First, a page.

First Author: A.Filloy Rius SPAIN
Co Author(s): C. Peralvarez Conde J. Ocampo Candamil
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To describe the results and safety of optical coherence tomography guided focal laser as a consolidation treatment after intravitreal treatment for diabetic macular edema in terms of macular thickness, visual acuity and need for further treatments.
Diabetic macular edema patients treated at our retina unit who after receiving intravitreal therapy achieved foveal dryness with remaining areas of macular thickening.
Prospective case series. After intravitreal treatment (anti-VEGF or steroids) achieved foveal dryness in patients with previously fovea-involving edema, those patients with remaining areas of retinal thickening at the macula on the OCT received focal argon laser. The laser was aimed at the thickened areas at the lowest power setting needed to produce a barely visible burn (usually 50-70 mW) with burns 100μm on diameter placed at a distance of one burn apart from each other. The 500μm around the fovea and the papillomacular bundle were avoided when delivering laser. Three months after, the patients were evaluated for changes in macular thickness on OCT as well as in visual acuity. Funduscopy was performed in search for visible scars. Depending on the response at that moment, follow-up, more laser or intravitreal treatment were prescribed.
The study included 20 patients, 23 eyes and 27 different treated areas. All of them were type II diabetic patients. They were 70% male, 75% phakic and 63 years old on average. Prior to laser 18 of them received anti-VEGF, one received steroids, and one both forms of treatment. Follow-up time was 7.4 months on average (4-12). Three months after laser, 80% of the patients showed anatomical improvement on OCT. The average thickness of the treated areas decreased from 427μm (SD 65) to 381μm (SD 79) (p=0.028) while foveal thickness was stable. Visual acuity remained unchanged in most cases with a mean decrease on Snellen charts of -0.03 (p=0.59). Most of the patients showing an initial response remained stable for the following months, and no further treatment was considered necessary until a mean time of 7 months in this group of responders. The treatment most often indicated after this period of stability has been more laser (60%). Neither laser-related scars nor any other secondary effect have been noted.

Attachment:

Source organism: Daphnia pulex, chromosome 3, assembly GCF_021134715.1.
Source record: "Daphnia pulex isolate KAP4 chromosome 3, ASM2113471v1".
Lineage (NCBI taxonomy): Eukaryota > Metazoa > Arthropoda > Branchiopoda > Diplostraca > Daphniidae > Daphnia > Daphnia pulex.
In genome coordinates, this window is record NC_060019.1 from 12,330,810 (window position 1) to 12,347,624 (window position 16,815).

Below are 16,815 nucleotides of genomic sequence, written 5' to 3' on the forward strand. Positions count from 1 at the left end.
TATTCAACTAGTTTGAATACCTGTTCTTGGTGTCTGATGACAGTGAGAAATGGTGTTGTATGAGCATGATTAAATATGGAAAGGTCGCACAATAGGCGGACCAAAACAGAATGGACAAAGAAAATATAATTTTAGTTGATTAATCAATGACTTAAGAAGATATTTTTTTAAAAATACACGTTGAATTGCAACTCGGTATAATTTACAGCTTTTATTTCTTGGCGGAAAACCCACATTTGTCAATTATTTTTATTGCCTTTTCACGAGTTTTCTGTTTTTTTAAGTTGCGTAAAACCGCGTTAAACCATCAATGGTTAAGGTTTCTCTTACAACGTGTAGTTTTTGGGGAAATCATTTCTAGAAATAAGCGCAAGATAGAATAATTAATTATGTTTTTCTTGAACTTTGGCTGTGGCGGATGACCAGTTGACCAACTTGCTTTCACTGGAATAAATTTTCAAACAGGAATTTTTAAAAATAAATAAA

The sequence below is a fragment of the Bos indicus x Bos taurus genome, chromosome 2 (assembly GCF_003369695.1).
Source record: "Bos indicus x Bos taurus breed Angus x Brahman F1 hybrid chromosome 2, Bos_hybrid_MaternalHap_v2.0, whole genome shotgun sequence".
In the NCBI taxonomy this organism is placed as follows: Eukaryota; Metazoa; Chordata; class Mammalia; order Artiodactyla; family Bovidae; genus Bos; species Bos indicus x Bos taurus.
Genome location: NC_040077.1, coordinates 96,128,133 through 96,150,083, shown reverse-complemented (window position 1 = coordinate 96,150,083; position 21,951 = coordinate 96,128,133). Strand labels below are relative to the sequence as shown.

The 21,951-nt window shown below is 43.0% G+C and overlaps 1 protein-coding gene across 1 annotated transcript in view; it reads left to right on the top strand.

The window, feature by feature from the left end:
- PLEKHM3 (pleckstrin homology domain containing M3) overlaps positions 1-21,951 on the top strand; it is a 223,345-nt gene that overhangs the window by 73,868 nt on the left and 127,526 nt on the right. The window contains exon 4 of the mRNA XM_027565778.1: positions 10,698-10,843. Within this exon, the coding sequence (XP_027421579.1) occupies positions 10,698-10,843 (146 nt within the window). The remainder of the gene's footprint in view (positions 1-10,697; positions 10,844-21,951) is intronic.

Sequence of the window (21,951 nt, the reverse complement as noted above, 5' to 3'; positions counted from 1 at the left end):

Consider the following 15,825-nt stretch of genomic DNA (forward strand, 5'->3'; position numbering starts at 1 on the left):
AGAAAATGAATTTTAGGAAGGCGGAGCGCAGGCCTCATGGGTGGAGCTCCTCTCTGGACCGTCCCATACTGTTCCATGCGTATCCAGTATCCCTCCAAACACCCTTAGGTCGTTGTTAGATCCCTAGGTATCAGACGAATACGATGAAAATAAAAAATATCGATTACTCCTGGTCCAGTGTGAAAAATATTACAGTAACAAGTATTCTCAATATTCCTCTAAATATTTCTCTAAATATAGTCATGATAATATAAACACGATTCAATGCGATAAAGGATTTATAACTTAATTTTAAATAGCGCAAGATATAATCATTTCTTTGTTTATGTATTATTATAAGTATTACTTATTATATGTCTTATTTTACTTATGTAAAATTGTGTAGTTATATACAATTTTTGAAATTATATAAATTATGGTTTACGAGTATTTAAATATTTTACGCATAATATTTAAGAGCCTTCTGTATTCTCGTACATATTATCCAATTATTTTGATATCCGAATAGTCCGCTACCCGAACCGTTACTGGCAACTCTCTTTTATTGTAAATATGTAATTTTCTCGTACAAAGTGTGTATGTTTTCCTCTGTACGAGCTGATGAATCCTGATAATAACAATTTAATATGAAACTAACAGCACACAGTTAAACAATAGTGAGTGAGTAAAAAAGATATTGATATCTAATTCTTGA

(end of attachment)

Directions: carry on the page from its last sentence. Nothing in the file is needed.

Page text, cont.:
OCT provided a fast and reliable information for laser delivery and follow-up. Most of patients responded well to laser without need for further treatment the following months. Rational and individualized use of focal laser combined with intravitreal therapy might play a role in decreasing the treatment burden and improving patient comfort in diabetic macular edema. A larger number of patients and longer follow-up are required to strengthen these conclusions.